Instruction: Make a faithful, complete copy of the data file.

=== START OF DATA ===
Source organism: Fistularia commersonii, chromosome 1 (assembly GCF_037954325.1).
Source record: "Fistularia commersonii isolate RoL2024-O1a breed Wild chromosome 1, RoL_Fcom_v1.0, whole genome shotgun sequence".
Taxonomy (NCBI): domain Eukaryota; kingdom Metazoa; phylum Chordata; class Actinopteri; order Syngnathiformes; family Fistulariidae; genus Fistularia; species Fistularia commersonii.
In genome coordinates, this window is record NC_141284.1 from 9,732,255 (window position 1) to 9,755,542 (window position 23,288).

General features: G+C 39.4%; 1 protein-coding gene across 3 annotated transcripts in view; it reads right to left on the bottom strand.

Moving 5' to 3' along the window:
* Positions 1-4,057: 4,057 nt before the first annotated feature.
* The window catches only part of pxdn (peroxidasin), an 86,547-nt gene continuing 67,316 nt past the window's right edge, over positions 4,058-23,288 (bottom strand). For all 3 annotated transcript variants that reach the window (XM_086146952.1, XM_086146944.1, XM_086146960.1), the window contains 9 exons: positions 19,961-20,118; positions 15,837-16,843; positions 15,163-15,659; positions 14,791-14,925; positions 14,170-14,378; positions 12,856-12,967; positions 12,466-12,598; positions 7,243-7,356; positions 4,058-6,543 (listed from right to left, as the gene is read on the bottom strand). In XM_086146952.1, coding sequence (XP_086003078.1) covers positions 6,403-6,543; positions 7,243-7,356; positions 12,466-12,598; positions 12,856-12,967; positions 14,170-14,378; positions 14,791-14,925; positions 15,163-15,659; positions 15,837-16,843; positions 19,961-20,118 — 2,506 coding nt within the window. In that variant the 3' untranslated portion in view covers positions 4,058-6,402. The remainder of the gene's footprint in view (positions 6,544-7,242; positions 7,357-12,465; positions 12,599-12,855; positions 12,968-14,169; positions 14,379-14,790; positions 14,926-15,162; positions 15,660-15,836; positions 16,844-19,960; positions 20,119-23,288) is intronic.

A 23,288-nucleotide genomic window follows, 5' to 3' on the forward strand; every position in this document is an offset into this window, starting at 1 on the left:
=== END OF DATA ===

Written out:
Source organism: Fistularia commersonii, chromosome 1 (assembly GCF_037954325.1).
Source record: "Fistularia commersonii isolate RoL2024-O1a breed Wild chromosome 1, RoL_Fcom_v1.0, whole genome shotgun sequence".
Taxonomy (NCBI): domain Eukaryota; kingdom Metazoa; phylum Chordata; class Actinopteri; order Syngnathiformes; family Fistulariidae; genus Fistularia; species Fistularia commersonii.
In genome coordinates, this window is record NC_141284.1 from 9,732,255 (window position 1) to 9,755,542 (window position 23,288).

General features: G+C 39.4%; 1 protein-coding gene across 3 annotated transcripts in view; it reads right to left on the bottom strand.

Moving 5' to 3' along the window:
* Positions 1-4,057: 4,057 nt before the first annotated feature.
* The window catches only part of pxdn (peroxidasin), an 86,547-nt gene continuing 67,316 nt past the window's right edge, over positions 4,058-23,288 (bottom strand). For all 3 annotated transcript variants that reach the window (XM_086146952.1, XM_086146944.1, XM_086146960.1), the window contains 9 exons: positions 19,961-20,118; positions 15,837-16,843; positions 15,163-15,659; positions 14,791-14,925; positions 14,170-14,378; positions 12,856-12,967; positions 12,466-12,598; positions 7,243-7,356; positions 4,058-6,543 (listed from right to left, as the gene is read on the bottom strand). In XM_086146952.1, coding sequence (XP_086003078.1) covers positions 6,403-6,543; positions 7,243-7,356; positions 12,466-12,598; positions 12,856-12,967; positions 14,170-14,378; positions 14,791-14,925; positions 15,163-15,659; positions 15,837-16,843; positions 19,961-20,118 — 2,506 coding nt within the window. In that variant the 3' untranslated portion in view covers positions 4,058-6,402. The remainder of the gene's footprint in view (positions 6,544-7,242; positions 7,357-12,465; positions 12,599-12,855; positions 12,968-14,169; positions 14,379-14,790; positions 14,926-15,162; positions 15,660-15,836; positions 16,844-19,960; positions 20,119-23,288) is intronic.

A 23,288-nucleotide genomic window follows, 5' to 3' on the forward strand; every position in this document is an offset into this window, starting at 1 on the left: